NRG Park

Houston, Texas, USA

Houston
USA

FOAMGLAS® insulation’s moisture resistance and longevity was found to be the best solution for an insulated chilled water piping system.

NRG Park is a large complex located in Houston, Texas, that includes a stadium, convention center, arena, and the Astrodome. The park is owned by a component of Harris County, Texas, the Harris County Sport and Convention Corporation and named after the energy company NRG Energy, Inc., which signed a 32-year naming rights deal in 2000.
NRG Stadium, a multi-purpose facility, is well known for serving as the Houston Texans’ home football field. The stadium is a 1.9-million-square-foot structure that first opened in 2002. The capacity of the stadium is almost 72,000, with an expanded capacity of 80,000 for concerts.

NRG Center is a 1.4 million square foot trade show and convention center that is a quarter mile in length. It features 706,000 sq. ft. of contiguous, single-level exhibition space and 61 meeting rooms. The two largest meeting rooms have 22,000 and 17,000 sq. ft. of space each.

One of the biggest operational challenges for the chilled water system at NRG Park is the fact that the stadium and convention center are used year-round, making it impossible to shut down the chilled water system for maintenance. This is an even greater challenge given the climate of Houston, which experiences more days that top 90 degrees with more than 90 percent relative humidity than anywhere else in the country. With 38° chilled water supply lines and up to 54° chilled water return lines, there is quite a water vapor drive during most of the year. Additionally, the moisture in the area can cause the roof and ceilings to be exposed to 100 percent humidity levels, sometimes leading to clouds forming inside the stadium.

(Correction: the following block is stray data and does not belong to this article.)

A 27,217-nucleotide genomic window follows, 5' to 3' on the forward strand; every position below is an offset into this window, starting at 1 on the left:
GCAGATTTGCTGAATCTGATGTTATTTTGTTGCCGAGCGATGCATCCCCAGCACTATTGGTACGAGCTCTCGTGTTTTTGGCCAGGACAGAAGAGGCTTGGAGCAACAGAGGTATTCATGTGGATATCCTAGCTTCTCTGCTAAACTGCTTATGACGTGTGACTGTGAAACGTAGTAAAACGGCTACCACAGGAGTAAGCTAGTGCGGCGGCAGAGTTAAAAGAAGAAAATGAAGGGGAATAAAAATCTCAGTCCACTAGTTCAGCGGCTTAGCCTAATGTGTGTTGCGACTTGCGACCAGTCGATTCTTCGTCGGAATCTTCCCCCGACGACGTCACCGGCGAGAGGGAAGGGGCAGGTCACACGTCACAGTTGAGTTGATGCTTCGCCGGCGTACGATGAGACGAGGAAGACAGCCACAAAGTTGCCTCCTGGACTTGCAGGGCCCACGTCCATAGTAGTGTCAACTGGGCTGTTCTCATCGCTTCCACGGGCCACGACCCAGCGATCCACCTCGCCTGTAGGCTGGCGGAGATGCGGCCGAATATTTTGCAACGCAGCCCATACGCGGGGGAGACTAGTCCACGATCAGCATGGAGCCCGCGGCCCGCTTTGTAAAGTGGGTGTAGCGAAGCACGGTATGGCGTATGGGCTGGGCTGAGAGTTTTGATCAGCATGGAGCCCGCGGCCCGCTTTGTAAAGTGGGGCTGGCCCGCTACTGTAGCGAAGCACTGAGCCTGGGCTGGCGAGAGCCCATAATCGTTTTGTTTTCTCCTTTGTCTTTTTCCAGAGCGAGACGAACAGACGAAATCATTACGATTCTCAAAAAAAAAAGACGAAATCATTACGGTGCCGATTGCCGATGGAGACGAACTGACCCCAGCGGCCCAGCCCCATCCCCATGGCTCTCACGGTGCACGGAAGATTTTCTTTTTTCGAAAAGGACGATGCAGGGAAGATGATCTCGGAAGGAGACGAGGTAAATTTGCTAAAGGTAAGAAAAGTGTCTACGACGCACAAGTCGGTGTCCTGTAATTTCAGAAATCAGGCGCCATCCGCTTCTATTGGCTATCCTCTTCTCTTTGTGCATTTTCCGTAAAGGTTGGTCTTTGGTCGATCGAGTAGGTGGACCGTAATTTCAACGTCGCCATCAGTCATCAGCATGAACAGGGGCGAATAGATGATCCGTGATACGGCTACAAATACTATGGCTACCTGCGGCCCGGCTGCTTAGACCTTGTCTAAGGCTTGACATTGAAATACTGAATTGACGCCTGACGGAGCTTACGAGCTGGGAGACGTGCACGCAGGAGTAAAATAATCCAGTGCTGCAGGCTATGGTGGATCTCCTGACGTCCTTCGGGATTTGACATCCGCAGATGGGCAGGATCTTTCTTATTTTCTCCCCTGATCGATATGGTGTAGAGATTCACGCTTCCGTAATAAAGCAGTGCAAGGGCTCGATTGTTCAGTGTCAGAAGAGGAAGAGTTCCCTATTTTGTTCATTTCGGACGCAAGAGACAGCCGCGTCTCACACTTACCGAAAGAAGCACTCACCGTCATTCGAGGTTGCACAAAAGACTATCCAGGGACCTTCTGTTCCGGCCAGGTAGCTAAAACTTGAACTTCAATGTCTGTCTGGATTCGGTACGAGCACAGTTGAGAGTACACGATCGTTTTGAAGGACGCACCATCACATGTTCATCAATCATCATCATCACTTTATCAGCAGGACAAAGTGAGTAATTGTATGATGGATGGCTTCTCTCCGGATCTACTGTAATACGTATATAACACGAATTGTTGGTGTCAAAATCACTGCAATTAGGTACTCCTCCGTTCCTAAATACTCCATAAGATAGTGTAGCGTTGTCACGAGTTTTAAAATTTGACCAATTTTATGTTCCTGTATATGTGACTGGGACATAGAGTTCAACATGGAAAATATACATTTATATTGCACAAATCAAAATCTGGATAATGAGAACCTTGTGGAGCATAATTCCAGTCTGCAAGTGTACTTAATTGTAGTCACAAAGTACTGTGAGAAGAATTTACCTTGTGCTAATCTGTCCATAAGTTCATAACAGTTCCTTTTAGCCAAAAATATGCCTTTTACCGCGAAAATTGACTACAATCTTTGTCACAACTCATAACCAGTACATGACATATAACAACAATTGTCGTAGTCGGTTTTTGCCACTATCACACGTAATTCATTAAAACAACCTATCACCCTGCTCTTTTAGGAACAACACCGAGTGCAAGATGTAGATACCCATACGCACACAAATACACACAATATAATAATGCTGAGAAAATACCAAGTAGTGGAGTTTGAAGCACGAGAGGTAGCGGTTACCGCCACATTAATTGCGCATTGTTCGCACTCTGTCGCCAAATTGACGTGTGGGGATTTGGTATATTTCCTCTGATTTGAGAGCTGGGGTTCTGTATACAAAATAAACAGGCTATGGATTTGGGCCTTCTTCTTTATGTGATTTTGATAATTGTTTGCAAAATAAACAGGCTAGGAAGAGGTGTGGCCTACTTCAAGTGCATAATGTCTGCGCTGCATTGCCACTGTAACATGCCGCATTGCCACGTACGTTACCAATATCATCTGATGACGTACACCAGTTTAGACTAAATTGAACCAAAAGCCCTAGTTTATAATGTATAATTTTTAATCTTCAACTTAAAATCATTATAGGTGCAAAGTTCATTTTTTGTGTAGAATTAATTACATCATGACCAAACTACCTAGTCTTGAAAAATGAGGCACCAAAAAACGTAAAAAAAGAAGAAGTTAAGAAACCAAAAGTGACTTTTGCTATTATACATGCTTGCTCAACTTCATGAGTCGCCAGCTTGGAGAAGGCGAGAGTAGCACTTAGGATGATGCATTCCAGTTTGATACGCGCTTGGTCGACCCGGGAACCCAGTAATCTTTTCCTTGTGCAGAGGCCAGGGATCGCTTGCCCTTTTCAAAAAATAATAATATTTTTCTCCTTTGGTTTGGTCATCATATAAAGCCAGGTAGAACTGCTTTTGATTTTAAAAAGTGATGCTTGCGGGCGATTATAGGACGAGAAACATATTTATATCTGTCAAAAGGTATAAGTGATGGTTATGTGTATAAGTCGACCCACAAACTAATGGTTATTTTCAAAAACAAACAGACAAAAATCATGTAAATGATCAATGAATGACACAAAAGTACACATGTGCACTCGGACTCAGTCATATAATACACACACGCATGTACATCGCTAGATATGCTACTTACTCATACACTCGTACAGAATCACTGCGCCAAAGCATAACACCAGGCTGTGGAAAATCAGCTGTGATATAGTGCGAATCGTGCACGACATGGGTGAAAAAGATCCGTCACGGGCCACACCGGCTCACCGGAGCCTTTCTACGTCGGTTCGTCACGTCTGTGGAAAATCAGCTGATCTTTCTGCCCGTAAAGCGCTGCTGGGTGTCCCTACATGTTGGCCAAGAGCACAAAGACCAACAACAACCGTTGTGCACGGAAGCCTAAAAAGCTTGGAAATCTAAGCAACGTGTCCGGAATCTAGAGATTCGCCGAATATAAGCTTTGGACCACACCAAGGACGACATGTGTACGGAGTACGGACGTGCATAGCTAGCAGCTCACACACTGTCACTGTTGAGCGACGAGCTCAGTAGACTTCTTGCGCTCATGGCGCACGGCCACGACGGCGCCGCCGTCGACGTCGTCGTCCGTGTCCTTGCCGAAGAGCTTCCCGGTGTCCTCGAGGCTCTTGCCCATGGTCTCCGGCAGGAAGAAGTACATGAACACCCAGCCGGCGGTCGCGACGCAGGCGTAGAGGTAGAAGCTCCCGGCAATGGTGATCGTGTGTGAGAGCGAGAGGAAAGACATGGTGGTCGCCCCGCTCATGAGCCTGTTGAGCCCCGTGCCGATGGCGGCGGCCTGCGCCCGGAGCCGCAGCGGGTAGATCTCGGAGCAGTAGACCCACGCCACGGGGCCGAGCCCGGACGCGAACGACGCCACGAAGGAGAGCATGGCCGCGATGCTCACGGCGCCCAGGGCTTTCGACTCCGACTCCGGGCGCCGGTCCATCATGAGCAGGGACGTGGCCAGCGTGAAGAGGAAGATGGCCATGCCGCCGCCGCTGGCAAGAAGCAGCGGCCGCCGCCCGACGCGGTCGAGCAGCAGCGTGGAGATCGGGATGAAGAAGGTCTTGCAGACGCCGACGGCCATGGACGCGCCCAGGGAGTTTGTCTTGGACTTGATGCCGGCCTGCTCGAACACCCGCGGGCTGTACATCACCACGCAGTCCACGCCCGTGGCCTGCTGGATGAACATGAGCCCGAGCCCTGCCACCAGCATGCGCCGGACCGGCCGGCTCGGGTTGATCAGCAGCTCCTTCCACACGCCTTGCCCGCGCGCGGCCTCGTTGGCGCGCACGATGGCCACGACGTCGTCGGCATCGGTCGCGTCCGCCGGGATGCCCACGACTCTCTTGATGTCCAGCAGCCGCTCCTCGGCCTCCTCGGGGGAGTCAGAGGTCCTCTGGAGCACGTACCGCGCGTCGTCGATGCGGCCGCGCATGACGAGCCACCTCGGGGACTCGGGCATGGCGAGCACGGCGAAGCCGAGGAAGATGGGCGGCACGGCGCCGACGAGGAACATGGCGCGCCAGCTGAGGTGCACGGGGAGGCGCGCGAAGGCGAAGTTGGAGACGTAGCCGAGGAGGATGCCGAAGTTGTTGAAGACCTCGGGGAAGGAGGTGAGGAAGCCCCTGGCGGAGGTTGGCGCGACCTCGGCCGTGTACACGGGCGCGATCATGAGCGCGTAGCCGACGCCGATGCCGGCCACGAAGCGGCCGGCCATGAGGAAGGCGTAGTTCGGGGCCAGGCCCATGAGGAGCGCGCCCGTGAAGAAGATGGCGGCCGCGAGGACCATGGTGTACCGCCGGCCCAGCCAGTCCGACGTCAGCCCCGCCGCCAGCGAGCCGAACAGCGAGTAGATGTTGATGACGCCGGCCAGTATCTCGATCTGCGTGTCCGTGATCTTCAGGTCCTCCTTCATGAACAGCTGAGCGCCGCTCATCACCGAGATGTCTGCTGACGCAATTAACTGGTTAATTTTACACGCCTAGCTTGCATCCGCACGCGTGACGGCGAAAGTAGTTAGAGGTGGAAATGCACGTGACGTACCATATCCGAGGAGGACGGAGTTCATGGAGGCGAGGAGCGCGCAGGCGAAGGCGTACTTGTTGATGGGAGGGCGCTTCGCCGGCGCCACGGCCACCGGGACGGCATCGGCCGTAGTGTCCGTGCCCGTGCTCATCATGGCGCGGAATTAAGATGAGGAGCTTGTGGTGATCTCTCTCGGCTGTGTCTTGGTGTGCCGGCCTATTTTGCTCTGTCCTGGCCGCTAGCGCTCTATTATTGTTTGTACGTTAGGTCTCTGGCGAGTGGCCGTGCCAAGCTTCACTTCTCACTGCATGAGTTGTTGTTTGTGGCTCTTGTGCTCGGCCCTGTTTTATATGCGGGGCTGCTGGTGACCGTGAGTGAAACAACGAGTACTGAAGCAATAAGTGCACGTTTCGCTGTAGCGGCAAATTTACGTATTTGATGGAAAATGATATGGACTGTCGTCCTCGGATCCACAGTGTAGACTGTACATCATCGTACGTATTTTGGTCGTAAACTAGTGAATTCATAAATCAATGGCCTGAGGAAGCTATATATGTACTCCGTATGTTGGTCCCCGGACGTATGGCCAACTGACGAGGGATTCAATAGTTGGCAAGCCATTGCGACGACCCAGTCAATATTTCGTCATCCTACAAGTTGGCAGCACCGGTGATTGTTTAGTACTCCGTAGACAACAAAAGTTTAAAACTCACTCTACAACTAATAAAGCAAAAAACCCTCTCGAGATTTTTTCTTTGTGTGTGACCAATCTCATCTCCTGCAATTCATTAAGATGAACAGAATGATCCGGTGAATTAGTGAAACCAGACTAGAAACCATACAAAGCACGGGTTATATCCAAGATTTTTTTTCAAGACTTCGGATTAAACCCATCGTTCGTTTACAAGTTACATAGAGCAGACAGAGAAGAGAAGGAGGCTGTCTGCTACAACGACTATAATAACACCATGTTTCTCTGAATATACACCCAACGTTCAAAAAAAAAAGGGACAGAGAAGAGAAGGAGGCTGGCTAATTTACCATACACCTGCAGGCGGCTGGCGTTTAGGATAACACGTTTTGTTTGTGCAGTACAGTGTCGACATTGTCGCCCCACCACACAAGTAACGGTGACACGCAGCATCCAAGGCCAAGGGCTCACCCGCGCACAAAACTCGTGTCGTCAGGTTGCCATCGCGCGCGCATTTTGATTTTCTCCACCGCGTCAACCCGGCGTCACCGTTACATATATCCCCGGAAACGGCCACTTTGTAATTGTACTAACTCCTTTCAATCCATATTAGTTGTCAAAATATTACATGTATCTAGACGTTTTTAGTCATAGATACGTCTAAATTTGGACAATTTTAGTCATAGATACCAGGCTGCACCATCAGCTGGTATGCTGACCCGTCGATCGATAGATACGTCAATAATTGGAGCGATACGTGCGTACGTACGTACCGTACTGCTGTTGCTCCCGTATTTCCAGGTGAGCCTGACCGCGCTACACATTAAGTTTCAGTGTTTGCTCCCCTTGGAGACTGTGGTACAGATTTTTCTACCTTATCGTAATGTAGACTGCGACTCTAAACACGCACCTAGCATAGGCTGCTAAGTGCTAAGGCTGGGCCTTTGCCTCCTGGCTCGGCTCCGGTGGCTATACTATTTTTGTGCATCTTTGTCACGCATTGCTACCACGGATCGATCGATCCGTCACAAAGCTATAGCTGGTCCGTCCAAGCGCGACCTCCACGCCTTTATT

In 2010, eight years after the stadium was built, the pipe insulation systems on the chilled water distribution lines located at the NRG stadium, convention center and central plant failed. What was first interpreted as a leak in the insulation systems was ultimately identified as condensation building up on the chilled water pipe, inside the pipe insulation, under the vapor retarder jacketing, and outside the insulation jacketing, resulting in wet insulation, corrosion under the insulation, and the appearance of some mold and mildew. The failures resulted in litigation, leading to a settlement in 2013.

The Harris County Sport and Convention Corporation contracted Willis “Bill” Brayman from Brayman Insulation Consultants, LLC, to lead a forensic evaluation of the chilled water piping insulation system and remediate the issue at hand. He reported that, while the pipes didn’t require replacement yet, the different insulation systems and jacketing on the chilled water system did.

The system Brayman designed took into consideration two very important elements. The first was the expectation that there would be moisture and potential condensate water build up on all the piping during remediation, demonstrating the need for an insulation system that was near impermeable to moisture. The design also needed to take into consideration what’s known as “idle building syndrome,” which occurs during a span of time when the facilities are not being air conditioned. When that happens, especially during the hot and humid seasons, air handlers are turned off, design conditions are exceeded, and conditioned spaces are at high risk for condensate water forming and subsequent water vapor infiltration causing pipe insulation damage due to higher heat and humidity.